While old cars and farm tractors represented most of the equipment on display, there were items of railway interest for the discerning eye.
Using my Fuji X-T1, I exposed dozens of images. This was a perfect opportunity to put the camera through its paces. Lots of visual interest, but not a lot of pressure on the photographer.
I’m always looking for an angle. A family outing on the Schuylkill River in September 2007 provided this opportunity. A SEPTA Silverliner IV glides across the former Pennsylvania Railroad’s Connecting Railway bridge.
In 1914, this massive arch over the Schuylkill River in Philadelphia replaced the original 1867 double-track bridge made of stone arches and a metal truss span. Today it carries Amtrak’s North East Corridor. Although it resembles the stone arches it replaced, it is actually a reinforced concrete arch faced with sandstone.
The tide was in. The sun was low and rich. The train was on time. I was poised at the popular overlook at Pinole, California. Dozens of scheduled Amtrak trains pass this point everyday, so on one level this was akin to ‘shooting fish in a barrel.’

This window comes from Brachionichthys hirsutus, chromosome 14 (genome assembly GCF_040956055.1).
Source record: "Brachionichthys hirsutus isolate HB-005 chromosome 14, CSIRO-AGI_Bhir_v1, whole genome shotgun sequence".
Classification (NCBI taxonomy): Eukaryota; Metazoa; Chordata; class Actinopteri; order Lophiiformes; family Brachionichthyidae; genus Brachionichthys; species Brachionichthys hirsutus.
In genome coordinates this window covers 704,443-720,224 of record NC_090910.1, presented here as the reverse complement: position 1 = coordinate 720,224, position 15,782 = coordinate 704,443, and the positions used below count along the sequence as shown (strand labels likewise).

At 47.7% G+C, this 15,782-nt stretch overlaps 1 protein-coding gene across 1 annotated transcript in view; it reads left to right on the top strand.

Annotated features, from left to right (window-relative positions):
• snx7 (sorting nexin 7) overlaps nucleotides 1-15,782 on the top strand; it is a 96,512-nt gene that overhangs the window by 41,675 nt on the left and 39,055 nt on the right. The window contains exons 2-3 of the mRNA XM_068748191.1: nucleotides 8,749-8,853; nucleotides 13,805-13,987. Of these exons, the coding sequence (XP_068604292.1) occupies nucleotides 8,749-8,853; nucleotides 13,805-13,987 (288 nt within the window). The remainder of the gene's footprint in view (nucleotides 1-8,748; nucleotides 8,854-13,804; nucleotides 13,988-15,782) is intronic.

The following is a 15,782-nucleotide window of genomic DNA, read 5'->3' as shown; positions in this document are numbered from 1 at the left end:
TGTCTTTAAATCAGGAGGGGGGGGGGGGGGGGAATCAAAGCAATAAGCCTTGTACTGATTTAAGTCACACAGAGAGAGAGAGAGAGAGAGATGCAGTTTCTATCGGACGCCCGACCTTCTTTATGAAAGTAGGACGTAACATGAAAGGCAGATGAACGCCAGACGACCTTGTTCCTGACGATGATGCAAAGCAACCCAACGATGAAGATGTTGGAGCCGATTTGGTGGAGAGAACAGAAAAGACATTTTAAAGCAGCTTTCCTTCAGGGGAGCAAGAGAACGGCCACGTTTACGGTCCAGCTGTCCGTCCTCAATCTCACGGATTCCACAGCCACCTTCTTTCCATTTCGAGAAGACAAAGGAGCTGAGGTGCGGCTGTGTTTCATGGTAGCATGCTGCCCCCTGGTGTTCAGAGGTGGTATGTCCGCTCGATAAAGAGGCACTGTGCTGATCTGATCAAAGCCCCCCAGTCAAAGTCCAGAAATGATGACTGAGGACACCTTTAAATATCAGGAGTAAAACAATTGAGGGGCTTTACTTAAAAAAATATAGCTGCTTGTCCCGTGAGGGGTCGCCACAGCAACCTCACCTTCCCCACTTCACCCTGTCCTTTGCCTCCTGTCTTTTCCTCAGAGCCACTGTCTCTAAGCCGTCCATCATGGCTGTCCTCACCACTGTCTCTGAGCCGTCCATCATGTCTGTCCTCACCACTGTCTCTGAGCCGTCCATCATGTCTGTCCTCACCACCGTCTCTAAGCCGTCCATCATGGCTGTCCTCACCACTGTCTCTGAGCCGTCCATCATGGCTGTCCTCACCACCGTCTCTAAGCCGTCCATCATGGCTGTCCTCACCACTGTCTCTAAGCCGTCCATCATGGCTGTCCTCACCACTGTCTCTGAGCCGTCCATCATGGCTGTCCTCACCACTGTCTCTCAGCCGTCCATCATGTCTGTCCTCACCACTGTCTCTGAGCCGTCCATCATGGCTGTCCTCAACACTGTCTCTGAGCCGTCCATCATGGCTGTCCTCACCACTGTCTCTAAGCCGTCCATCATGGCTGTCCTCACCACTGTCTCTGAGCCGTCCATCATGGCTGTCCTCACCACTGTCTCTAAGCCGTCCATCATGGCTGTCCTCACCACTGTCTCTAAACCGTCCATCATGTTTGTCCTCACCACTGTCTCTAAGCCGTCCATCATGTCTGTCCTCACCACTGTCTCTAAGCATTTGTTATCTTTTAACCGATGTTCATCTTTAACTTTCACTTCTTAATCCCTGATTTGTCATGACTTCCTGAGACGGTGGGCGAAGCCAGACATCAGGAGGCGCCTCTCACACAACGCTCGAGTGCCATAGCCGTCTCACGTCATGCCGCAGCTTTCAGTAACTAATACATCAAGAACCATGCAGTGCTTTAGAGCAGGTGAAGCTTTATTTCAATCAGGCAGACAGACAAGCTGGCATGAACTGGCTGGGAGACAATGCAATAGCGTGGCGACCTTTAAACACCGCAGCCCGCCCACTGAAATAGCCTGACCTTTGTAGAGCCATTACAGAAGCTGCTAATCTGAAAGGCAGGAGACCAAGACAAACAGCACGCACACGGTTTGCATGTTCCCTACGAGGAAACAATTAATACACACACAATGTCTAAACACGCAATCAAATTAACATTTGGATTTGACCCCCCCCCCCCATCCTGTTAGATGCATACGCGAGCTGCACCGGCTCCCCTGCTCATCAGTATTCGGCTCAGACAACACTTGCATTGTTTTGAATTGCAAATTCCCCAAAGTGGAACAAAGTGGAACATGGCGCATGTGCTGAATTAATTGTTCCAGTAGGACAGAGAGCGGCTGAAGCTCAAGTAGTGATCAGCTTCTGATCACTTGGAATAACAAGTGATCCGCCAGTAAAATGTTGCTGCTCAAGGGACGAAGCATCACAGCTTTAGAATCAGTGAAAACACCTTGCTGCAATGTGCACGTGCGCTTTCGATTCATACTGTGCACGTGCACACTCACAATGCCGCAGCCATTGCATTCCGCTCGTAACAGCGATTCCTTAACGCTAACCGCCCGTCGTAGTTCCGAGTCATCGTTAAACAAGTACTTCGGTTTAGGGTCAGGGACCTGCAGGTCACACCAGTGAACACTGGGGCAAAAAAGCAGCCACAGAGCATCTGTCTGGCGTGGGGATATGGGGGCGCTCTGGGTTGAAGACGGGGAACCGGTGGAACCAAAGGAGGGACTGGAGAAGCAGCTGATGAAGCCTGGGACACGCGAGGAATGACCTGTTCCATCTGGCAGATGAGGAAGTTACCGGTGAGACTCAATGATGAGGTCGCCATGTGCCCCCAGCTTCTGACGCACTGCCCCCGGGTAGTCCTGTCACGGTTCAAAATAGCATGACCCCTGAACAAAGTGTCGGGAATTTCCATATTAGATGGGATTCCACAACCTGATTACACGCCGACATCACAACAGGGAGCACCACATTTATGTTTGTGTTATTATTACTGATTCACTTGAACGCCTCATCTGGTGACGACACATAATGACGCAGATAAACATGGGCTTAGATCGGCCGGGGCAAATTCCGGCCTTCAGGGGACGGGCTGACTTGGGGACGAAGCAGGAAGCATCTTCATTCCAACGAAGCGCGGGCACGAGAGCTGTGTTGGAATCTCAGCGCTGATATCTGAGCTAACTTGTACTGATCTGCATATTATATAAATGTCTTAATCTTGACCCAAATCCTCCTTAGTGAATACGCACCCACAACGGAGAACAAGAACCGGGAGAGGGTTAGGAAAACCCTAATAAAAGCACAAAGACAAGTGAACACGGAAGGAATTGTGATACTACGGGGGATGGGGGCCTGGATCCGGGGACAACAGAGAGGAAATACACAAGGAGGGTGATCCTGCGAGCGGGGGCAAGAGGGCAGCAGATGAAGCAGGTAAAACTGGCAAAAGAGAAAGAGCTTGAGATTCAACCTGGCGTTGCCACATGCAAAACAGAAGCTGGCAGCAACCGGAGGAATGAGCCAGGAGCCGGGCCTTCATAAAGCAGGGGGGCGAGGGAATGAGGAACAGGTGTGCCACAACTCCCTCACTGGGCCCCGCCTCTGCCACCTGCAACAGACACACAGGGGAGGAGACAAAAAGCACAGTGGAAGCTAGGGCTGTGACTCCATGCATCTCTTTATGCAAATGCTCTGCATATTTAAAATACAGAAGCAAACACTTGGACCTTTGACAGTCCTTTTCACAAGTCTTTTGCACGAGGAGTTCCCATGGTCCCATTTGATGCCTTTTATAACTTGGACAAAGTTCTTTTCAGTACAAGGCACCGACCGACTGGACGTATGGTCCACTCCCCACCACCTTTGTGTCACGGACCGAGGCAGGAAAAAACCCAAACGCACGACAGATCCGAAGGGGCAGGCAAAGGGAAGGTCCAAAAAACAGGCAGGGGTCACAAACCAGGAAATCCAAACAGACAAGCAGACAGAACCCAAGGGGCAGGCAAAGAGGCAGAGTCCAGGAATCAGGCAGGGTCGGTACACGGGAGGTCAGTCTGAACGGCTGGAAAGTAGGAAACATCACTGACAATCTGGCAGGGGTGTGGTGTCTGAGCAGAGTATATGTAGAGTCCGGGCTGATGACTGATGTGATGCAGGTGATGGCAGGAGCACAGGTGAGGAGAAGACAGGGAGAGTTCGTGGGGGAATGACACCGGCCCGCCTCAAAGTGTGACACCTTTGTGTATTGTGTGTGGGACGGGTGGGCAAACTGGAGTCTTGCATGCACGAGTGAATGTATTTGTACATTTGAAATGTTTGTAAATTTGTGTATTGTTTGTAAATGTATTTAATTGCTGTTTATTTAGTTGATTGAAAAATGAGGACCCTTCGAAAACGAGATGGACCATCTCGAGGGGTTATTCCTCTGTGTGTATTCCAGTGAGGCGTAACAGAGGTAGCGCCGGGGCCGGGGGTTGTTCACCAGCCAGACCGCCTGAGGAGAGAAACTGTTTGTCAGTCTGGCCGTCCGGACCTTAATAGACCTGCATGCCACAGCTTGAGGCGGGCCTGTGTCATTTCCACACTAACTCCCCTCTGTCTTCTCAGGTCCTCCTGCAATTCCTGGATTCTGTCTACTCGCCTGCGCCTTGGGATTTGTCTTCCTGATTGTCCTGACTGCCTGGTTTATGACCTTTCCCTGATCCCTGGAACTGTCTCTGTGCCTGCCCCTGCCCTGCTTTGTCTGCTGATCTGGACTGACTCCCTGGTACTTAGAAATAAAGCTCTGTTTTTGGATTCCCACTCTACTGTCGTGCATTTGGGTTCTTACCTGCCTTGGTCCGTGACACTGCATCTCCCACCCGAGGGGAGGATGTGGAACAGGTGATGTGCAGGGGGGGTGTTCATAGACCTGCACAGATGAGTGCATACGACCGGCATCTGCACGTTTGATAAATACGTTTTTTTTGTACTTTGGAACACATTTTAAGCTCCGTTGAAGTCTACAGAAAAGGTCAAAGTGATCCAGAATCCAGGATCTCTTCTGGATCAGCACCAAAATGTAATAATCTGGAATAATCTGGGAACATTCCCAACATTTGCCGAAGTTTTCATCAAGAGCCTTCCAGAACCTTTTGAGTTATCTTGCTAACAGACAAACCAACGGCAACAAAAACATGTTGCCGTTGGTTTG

Yet, the ease of photography here, facilitated by great weather, open varied scenery, and frequent operations, makes for a perfect opportunity to experiment and exposed different angles.
In this case, I’ve opted to make a clean, yet dramatic vertical image. Notice how I’ve left ample room on top for a magazine title, and space all around for cover blurbs (left or right) and the requisite bar code (typically located at lower right).
When I was working at Pentrex Publishing in the 1990s, we’d often reject potential dramatic photos as not suitable because there wasn’t room for the cover blurbs. But an absolute killer (that is, no chance for cover placement) was in situations where the bar code would fall on the front of a locomotive. Bar code placement was non-negotiable.